As previously discussed on this blog, the Supreme Court announced last year that it would resolve a circuit split over when a relator needed to file a qui tam action under the False Claims Act (“FCA”). Earlier this month, the Court decided in Cochise Consultancy Inc. v. United States ex rel. Hunt, that relators can — in limited circumstances — take advantage of the FCA’s 3-year “alternative” statute of limitations, which means they may file their complaints up to four years after the default 6-year period has expired.
Now that the dust has settled, it is worth stepping back to take stock of the ruling’s practical effect. We believe that Cochise will have limited impact on most qui tam actions, although it leaves some important questions open. For FCA aficionados, the ruling by Justice Thomas also foreshadows a plain-reading, textual approach to future questions that may arise.
The FCA provides that relators must bring their claims within the later of: (a) six years from the conduct at issue, or (b) three years from the date on which the government official “charged with responsibility to act” learns of the conduct at issue, but in any event no more than ten years. 31 U.S.C. § 3731(b). Some lower courts had held that the alternative 3-year period (based on government knowledge) applies only where the government intervenes. Other courts had held that the 3-year period (based on government knowledge) applied to qui tam actions even where the government did not intervene.
In Cochise, the Supreme Court adopted the latter view, thereby extending the period of time in which relators may file their qui tam actions by up to four years. In so ruling, the Court relied on the plain language of the statute, which Justice Thomas found unambiguous. It is odd — at a minimum — to apply a deadline based on government knowledge to cases in which the government is not a party, a point which the Court implicitly acknowledged. However, the Court wrote that although the Supreme Court will interpret statutes to avoid an absurd outcome, “a result that ‘may seem odd . . . is not absurd.’”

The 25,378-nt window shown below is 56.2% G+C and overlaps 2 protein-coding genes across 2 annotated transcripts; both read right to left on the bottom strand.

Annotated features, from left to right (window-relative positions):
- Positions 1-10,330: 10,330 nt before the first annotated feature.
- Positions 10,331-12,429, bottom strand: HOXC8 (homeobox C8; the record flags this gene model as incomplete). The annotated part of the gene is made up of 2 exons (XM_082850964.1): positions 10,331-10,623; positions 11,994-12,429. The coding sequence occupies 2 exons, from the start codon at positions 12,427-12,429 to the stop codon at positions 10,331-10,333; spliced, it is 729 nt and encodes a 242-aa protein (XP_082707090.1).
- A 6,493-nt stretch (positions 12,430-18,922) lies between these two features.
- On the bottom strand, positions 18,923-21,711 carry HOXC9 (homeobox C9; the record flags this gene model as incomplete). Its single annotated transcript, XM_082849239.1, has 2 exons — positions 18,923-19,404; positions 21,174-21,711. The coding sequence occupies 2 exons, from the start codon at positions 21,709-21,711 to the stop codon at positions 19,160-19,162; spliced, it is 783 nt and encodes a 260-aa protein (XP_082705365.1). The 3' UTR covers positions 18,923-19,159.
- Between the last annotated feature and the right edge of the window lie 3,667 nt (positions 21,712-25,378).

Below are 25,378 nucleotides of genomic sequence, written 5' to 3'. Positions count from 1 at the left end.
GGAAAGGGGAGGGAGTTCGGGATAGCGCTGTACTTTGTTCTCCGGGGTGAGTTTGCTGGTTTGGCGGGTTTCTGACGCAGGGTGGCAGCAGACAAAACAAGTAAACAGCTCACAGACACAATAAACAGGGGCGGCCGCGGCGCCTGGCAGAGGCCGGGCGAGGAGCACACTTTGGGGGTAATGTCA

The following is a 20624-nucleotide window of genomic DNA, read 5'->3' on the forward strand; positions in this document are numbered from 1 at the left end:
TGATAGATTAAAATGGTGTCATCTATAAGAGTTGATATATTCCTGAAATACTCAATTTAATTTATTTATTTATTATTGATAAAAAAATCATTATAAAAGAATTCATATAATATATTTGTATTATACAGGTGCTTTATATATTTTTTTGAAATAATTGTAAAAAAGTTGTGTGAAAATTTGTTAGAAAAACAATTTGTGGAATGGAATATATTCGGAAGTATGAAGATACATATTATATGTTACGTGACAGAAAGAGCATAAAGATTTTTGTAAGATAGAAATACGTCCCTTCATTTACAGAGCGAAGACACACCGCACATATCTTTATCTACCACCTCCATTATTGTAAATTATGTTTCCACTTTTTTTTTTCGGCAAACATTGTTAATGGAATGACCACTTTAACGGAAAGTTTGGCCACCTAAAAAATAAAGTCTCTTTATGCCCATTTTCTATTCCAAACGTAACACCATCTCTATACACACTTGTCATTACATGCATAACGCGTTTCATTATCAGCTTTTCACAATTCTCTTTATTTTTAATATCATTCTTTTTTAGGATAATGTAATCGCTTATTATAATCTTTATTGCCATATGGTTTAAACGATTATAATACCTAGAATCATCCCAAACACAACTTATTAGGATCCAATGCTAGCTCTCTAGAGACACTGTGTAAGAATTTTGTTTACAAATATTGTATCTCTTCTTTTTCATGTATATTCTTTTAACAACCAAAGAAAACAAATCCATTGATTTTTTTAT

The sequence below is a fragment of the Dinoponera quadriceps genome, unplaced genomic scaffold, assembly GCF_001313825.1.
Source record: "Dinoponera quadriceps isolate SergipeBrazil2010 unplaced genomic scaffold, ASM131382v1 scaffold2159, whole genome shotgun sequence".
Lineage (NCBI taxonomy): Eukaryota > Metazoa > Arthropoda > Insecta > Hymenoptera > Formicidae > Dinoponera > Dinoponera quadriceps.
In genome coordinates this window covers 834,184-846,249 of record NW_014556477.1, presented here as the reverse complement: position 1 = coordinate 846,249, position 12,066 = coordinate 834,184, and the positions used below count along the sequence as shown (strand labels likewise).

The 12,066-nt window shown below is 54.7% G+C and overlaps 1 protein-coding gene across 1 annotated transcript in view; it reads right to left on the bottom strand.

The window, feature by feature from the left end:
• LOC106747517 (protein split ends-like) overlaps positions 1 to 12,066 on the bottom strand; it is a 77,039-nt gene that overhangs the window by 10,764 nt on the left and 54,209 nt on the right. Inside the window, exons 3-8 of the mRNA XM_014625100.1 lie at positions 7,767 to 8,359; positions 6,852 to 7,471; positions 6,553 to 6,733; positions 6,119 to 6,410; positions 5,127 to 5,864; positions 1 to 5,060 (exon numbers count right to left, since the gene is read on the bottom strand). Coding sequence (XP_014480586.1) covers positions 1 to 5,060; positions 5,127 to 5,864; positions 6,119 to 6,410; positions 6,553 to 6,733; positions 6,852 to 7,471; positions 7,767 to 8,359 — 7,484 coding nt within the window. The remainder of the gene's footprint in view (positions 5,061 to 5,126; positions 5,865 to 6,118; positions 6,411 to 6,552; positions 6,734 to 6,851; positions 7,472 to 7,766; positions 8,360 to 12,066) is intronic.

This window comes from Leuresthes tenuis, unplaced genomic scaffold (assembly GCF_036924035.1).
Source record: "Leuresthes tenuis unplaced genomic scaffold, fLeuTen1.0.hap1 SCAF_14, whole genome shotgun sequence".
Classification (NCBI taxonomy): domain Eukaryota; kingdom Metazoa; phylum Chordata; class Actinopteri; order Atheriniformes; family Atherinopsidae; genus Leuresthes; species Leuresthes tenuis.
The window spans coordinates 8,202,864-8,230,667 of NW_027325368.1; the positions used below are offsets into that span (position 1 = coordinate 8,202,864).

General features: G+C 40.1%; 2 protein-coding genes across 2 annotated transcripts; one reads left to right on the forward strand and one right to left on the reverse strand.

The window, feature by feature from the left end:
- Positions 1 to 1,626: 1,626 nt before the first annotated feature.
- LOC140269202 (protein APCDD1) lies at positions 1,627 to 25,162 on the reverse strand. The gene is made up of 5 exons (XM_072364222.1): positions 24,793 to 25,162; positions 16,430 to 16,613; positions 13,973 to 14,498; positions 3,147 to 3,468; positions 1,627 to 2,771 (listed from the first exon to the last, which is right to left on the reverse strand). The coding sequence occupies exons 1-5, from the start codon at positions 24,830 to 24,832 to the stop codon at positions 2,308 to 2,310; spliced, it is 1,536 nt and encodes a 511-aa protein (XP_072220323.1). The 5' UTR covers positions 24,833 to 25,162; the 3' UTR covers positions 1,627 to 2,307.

Here are three takeaways for government contractors.
1. This Decision is Likely to Have Little Practical Impact on When Qui Tam Lawsuits are Filed
As Cochise and amici argued to the Court, the availability of a longer statute of limitations that begins to run when government officials learn of fraudulent conduct gives qui tam plaintiffs an incentive to wait years to bring their claims and tell the government about alleged fraud, because their potential financial recovery would increase if the alleged fraudulent conduct is ongoing. The passage of time could materially prejudice defendants, because of the increased difficulty of recalling details of contract performance, locating former employees, and identifying witnesses to explain the facts. Interpreting the statute to provide an incentive to delay is clearly at odds with the spirit of the statute’s qui tam provision, which is to encourage private citizens to bring potential misconduct to the government’s attention so that it can be addressed.
However, we expect the decision will have relatively limited effect in practice. Any incentive for relators to delay is likely outweighed by the incentives created by the FCA’s first-to-file bar and public disclosure bar.
The first-to-file bar fosters a race to the courthouse, by allowing only the first relator to go forward with an action. Would-be relators concerned about others beating them to the courthouse door will likely file their actions as soon as possible, rather than delay and risk the loss of any recovery at all.
Similarly, the public disclosure bar incentivizes prompt reporting, because the possibility of news reports, government audits, or other public disclosures of the alleged fraud could foreclose (or cloud) their ability to go forward with an action. Again, most relators will likely be concerned about the possibility of such public disclosures, and elect to file their actions promptly, rather than delaying in order to increase a potential recovery.